These are extreme, unprecedented times. They call for extreme policies to provide insurance to firms and individuals. The government is printing trillions of dollars to keep businesses afloat and households from going hungry, and the main buyer for all this debt is the Fed. It is sending everyone with incomes below a certain threshold checks of up to $1200. It sounds like the day has come for what used to be seen as fringe theories, including Modern Monetary Theory (MMT) and Universal Basic Income (UBI). But this is not what is happening.
Sending everyone a check this week is not UBI. UBI is by definition a consistent paycheck you can count on without doing any work. The checks that went out this week are a one-time payment; perhaps there will be another round, but that is not certain. The government sent the payments because Americans needed money fast, and a more targeted program would have taken too much time when millions of Americans have meager savings and no income and still need to eat and pay rent. The justification for and implementation of UBI depends on who you ask, but reasons usually come down to it frees people to pursue more meaningful work, provides a predictable income floor, or replaces the rest of the safety net. Sending a one-time check is none of those things. It may provide some immediate relief, but future income is still uncertain. True UBI pays out in good times and bad―the consistency is what makes it UBI. Its consistency also causes the concern that UBI will discourage work and encourage dependency on the government. Because the pandemic check is a one-off and we are in the midst of historically high unemployment, the current crop of pandemic checks cannot be taken as evidence that UBI doesn’t discourage work.
Policy in today’s extreme times also does not justify MMT. Defining MMT precisely is difficult because its proponents refuse to describe it in a complete economic model. When mainstream economists ask questions, MMT champions won’t answer them; they always argue that not a single MMT critic understands it. But MMT seems to be the idea that the government can manage the economy by running debt that is paid for with seigniorage, or money straight from the printing press, and never default or experience hyper-inflation.
Running debt with seigniorage is essentially what is happening now. The CARES Act will cost at least $2 trillion, and the Fed plans to buy about $2.5 trillion in debt to provide liquidity to the corporate bond, municipal, mortgage, and treasury markets. But there are some important differences from pure monetization. Interest rates are still set in the market—albeit a distorted one―since treasuries are still sold at auction. The Fed has been explicit they will not continue to buy all this debt once markets stabilize. If the Fed is credible, this isn’t MMT, since markets will still believe eventually all this debt will one day be rolled over and bought by the public.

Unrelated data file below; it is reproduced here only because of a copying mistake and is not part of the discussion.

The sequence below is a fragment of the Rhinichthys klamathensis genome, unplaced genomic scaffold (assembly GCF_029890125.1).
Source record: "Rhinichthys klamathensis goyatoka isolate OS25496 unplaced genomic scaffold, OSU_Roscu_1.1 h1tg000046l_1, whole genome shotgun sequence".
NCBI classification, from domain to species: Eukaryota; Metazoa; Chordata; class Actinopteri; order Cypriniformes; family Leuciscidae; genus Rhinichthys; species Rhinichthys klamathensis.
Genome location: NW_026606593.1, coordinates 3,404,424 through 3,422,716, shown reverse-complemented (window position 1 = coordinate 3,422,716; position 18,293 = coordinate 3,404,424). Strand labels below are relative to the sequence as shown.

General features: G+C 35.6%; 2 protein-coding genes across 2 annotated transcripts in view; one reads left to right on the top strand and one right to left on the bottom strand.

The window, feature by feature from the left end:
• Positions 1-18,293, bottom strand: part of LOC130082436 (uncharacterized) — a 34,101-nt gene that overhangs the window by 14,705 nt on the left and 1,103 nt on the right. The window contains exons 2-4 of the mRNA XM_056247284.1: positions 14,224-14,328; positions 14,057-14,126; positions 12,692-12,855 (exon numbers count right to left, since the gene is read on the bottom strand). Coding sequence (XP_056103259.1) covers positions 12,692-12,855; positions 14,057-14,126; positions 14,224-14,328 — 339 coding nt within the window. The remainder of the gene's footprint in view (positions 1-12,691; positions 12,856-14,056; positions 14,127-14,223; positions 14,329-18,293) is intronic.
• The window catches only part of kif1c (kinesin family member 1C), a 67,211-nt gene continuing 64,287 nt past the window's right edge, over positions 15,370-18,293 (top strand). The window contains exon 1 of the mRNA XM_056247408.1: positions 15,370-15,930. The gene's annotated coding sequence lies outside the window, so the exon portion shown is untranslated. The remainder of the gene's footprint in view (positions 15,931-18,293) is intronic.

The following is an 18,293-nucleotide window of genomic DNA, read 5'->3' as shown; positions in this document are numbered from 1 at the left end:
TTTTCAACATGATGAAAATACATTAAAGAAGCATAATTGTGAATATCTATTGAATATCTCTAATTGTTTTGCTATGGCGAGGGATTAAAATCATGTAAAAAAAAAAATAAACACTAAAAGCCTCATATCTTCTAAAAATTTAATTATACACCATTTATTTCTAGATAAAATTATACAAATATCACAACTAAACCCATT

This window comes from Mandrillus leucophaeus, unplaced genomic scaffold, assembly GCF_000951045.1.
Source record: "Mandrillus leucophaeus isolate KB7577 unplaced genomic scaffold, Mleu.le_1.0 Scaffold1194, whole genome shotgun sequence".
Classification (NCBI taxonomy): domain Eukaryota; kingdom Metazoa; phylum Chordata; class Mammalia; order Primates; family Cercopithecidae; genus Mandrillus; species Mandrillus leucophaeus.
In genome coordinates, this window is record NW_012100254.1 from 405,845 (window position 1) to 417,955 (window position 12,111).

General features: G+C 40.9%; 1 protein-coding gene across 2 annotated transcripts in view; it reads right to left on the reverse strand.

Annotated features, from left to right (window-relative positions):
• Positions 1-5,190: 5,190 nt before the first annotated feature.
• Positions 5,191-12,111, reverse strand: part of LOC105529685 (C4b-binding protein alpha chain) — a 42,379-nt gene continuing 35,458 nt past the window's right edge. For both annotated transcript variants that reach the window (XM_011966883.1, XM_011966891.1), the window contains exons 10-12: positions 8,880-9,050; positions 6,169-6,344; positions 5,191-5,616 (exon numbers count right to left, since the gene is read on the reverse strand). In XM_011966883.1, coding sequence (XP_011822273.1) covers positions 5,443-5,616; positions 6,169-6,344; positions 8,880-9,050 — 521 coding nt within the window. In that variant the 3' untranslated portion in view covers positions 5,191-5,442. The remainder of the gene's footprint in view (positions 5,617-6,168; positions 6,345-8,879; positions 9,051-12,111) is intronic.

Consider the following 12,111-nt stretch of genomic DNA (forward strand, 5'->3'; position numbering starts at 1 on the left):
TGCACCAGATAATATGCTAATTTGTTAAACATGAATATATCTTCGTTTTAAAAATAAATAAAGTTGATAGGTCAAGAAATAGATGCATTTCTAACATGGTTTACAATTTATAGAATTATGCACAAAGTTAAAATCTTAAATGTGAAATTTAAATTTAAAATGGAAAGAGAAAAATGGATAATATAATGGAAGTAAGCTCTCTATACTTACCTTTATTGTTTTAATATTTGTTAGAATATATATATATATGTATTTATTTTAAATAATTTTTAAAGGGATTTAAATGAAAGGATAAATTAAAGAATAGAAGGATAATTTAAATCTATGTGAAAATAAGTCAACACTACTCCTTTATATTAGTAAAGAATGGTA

The validity of any economic theory depends on how it works in different economic conditions, even different types of recessions. It could be argued that MMT is a valuable recession-fighting tool. But that is not what MMT advocates argue. They want seigniorage finance of deficits in good times too. And this is like no other recession. It is hard to argue these extreme conditions—a total global economic shutdown―show that we can monetize debt in more standard recessions.
A popular criticism of MMT is it will cause inflation (MMT advocates claim, implausibly, that any inflationary effects of their preferred policies can be curbed through higher taxes). In the past, almost every country that has tried to monetize its debt has faced higher interest rates and high inflation. The current Fed policy probably won’t result in high inflation, but that should not be seen as validating MMT theory. We won’t have inflation because people are trapped in their homes and out of work and aren’t spending. If the Fed continues to buy all of the Treasury debt when we are in a recovery, it will have a very different impact.
A bigger question is how long this can last. These policies―debt monetization and sending everyone a check―were rationalized based on the idea that this would all be very temporary, maybe only a few months. But it now seems lockdowns will be relaxed very gradually, which will mean a longer, more drawn out recession. A single check or monetizing debt for a few months probably won’t have adverse effects and will probably help the economy. But if these policies become the norm over the next year, they will start to alter both the incentives faced by firms and workers and the way in which the market values sovereign debt.
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